anonymous
  • anonymous
Questions are attached
Geometry
  • Stacey Warren - Expert brainly.com
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katieb
  • katieb
I got my questions answered at brainly.com in under 10 minutes. Go to brainly.com now for free help!
anonymous
  • anonymous
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anonymous
  • anonymous
Here's an idea: ask *how* to do it, not what the answer is.
anonymous
  • anonymous
I'm not asking for the answer. I would like to know how to solve the problems.

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theEric
  • theEric
To both of you, I was thinking about the same thing! @Anickyan , to be precise, nothing was asked yet... @Amarie31 , similarly, you did not ask anything. Normally people will see a problem and maybe walk you through it. I think the best way to learn, when there isn't a community to help, is to formulate specific questions, like, "what is the degree of a polynomial?" Or others. Sometimes you have to delve into the problem just to find what to ask, and you learn how to do it in the process! That's great! And for interactive help, OpenStudy is here :) So, where are you having a problem? If you're like I am/was, you'll look at it and say "the whole thing." But now I more usually try to make sure I understand the question thoroughly - every word - before I decide I don't know what to do. Do you have a specific problem, or do you want a hint?
theEric
  • theEric
I only have one half hour to help right now!
anonymous
  • anonymous
I don't understand problem 53
theEric
  • theEric
So, maybe I can help you understand everything. Do you know what the degree of a polynomial is?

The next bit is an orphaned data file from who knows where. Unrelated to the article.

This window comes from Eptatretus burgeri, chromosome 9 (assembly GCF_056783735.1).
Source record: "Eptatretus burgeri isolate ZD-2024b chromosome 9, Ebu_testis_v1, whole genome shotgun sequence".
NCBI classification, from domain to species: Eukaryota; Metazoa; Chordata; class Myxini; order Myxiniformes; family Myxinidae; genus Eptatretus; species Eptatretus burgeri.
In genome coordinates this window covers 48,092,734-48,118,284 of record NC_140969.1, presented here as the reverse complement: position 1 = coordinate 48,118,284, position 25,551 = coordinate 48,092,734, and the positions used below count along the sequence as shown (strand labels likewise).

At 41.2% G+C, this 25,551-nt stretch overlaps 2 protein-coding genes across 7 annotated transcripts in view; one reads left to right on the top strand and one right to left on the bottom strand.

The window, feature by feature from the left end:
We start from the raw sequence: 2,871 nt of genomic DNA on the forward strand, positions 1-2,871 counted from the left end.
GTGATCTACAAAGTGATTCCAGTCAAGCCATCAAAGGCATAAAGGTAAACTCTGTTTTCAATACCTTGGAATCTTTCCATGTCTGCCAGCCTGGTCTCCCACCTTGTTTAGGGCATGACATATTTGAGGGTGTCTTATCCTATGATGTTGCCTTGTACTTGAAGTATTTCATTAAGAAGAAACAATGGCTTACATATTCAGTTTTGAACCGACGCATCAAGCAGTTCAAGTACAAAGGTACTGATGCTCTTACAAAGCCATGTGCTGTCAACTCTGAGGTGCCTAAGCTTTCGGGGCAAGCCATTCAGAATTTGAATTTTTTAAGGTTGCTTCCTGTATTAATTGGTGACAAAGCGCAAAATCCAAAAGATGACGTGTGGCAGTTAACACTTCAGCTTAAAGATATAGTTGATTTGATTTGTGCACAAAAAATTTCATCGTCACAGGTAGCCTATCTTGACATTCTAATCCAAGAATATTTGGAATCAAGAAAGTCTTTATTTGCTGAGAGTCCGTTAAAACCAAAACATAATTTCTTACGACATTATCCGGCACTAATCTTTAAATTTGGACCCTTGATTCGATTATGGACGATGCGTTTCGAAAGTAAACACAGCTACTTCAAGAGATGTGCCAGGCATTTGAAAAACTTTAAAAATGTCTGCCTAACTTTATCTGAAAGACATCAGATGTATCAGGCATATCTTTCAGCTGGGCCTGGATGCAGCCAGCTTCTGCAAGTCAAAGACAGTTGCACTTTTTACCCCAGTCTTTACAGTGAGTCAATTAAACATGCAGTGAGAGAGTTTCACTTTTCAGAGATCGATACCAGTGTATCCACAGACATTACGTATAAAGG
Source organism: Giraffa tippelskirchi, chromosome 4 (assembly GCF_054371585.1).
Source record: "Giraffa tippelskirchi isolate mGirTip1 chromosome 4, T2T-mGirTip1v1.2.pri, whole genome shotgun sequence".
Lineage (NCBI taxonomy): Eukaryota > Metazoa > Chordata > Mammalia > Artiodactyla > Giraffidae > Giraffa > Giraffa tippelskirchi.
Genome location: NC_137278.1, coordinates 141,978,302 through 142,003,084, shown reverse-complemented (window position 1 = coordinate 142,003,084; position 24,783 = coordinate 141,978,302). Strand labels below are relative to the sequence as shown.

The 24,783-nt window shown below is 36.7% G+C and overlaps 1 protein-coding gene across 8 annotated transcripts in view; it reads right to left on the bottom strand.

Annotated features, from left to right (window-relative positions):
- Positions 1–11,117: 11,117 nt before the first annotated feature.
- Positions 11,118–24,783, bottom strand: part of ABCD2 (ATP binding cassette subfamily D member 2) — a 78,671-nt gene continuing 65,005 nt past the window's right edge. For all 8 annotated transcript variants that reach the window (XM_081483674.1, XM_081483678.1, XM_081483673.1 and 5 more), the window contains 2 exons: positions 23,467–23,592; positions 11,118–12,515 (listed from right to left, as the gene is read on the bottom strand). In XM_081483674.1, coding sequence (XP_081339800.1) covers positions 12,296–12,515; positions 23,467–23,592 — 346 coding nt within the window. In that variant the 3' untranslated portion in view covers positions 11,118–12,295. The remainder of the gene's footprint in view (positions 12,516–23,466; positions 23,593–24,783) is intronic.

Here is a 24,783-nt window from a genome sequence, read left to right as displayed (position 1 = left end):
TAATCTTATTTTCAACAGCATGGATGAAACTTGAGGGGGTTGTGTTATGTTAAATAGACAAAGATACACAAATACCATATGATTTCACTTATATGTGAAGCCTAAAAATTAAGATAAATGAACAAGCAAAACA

anonymous
  • anonymous
No I do not know
theEric
  • theEric
Okay! Well, you find the term where the variable(s) have the highest powers combined. I assume you're just using one variable, so the "order" is the same number as the highest power. Well, a polynomial has many terms (added/subtracted pieces) and the varibles have different exponents, like \(2x^2+x+4\). So, the \(2x^2\) has the highest power, \(2\). So the order is \(2\), so second order.
anonymous
  • anonymous
Alright that makes sense
theEric
  • theEric
Now, these polynomials can make funky curves, like |dw:1377538217745:dw|and stuff like that.
theEric
  • theEric
You want to know what order the polynomial CANNOT BE to have just three points on the axis. The maximum number of times a function can cross the \(x\)-axis depends somewhat on the order. If you have a first order, it is like \(ax^1\pm b\). That is a line, and will cross once. If you have a second order, it is like \(ax^2\pm bx\pm c\). That could cross twice. 3 could cross three times, 4 could cross four, and so on. Okay?
anonymous
  • anonymous
Yes I understand
theEric
  • theEric
Okay! So, your polynomial crosses 3 times. Could maybe have more bumps, but crosses just 3. So the polynomial must have at least what order to make at least 3 crosses?
anonymous
  • anonymous
3
theEric
  • theEric
Right. So, if you order is \(n\), and the order must be 3 or more, so \(n\ge 3\), what cannot be true?
anonymous
  • anonymous
2
theEric
  • theEric
Right! I have to go. Take care!
anonymous
  • anonymous
Thanks so much
theEric
  • theEric
You're welcome!
theEric
  • theEric
Now, notice how we broke down the problem. You might not have known that the max number of crosses is the order, but now you do! :)
anonymous
  • anonymous
You helped a lot!

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